Societies bowdlerise that which they don’t wish to face in its entirety. Because of this, Western civilisation has chosen to all but forget the rampant misogyny endemic to Ancient Greek culture. Perhaps that’s also why all that survives of the lyric poet Sappho, are fragments and other people’s (mostly men’s) notions of her.
Sappho… in 9 Fragments is a one-woman show, combining physical theatre with poetic dialogue. Victoria Grove delivers this epic monologue from the perspective of both Sappho; casting a cynical eye over her legacy, and Atthis (a character from Sappho’s poetry); describing her own modern-day lesbian love affair.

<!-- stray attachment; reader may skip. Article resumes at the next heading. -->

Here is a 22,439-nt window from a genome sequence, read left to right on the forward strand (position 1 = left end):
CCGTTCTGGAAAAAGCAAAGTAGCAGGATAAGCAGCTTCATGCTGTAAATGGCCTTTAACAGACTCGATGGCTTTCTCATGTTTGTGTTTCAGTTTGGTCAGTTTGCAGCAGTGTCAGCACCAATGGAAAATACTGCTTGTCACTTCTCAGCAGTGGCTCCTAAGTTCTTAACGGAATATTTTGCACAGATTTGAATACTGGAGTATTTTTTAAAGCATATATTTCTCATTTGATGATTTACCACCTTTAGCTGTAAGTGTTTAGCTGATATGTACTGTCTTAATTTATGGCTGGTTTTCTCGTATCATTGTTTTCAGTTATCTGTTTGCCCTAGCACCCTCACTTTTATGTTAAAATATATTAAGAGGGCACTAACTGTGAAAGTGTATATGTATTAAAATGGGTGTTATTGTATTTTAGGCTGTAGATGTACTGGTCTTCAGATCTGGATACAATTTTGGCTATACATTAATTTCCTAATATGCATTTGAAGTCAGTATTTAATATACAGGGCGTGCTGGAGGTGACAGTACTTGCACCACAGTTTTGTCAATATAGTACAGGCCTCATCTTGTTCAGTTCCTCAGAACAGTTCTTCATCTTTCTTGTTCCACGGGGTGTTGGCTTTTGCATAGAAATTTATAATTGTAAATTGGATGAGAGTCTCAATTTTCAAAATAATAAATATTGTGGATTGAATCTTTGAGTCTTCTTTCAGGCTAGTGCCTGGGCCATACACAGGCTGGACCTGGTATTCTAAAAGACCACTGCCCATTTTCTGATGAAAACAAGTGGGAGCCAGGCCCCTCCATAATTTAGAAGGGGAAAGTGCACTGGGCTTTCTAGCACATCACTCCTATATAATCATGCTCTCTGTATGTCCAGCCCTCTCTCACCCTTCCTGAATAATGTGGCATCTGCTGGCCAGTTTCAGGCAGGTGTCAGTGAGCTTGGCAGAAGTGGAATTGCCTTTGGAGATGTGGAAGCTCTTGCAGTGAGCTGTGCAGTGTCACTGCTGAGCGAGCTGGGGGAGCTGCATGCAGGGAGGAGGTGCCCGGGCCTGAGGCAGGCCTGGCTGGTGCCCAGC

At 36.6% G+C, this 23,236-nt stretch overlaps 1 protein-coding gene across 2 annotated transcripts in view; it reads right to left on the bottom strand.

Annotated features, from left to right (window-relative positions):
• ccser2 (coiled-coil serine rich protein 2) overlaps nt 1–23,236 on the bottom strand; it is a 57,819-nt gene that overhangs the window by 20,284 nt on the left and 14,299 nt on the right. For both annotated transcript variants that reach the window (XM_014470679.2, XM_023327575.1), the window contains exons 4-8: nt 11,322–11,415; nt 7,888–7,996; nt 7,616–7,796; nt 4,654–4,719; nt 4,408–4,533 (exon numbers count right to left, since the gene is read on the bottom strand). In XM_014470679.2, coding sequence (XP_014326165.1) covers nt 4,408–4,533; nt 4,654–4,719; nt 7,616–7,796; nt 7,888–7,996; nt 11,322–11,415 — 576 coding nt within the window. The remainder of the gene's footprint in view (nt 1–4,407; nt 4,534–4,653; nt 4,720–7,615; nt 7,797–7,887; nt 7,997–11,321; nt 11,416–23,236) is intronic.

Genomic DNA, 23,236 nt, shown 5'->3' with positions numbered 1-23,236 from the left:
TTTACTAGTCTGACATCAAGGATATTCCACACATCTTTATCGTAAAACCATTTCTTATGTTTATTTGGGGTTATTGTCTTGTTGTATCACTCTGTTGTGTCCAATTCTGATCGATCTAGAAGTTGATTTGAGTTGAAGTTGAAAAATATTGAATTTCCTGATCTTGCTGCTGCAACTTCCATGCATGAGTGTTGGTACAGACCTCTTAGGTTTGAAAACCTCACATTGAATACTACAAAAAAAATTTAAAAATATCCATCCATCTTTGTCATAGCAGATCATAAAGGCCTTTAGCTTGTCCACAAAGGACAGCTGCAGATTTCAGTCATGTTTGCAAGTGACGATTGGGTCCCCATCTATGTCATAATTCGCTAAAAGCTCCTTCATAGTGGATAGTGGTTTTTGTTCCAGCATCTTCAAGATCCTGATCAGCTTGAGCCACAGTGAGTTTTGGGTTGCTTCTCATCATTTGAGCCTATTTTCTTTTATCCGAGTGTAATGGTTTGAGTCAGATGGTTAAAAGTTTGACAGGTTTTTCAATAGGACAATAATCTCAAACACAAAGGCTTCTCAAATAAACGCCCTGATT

The audience enters to find Grove hanging elegantly from her rope bower, beshrouded by ripped linen pennons and illuminated by a glow as golden as the Aegean sun, giving the production a strong, sultry sexuality. In a remarkably supple display, Grove swings about her frame, beads of sweat swelling from her flesh. Yet what she discusses in her husky tones is the way Sappho has been objectified and sanitised through succeeding ages to the point where the corporeal woman almost never existed – the painful, temporal reality embodied by Atthis. Though it may prove alienating to some, this remains a visually and philosophically enthralling show.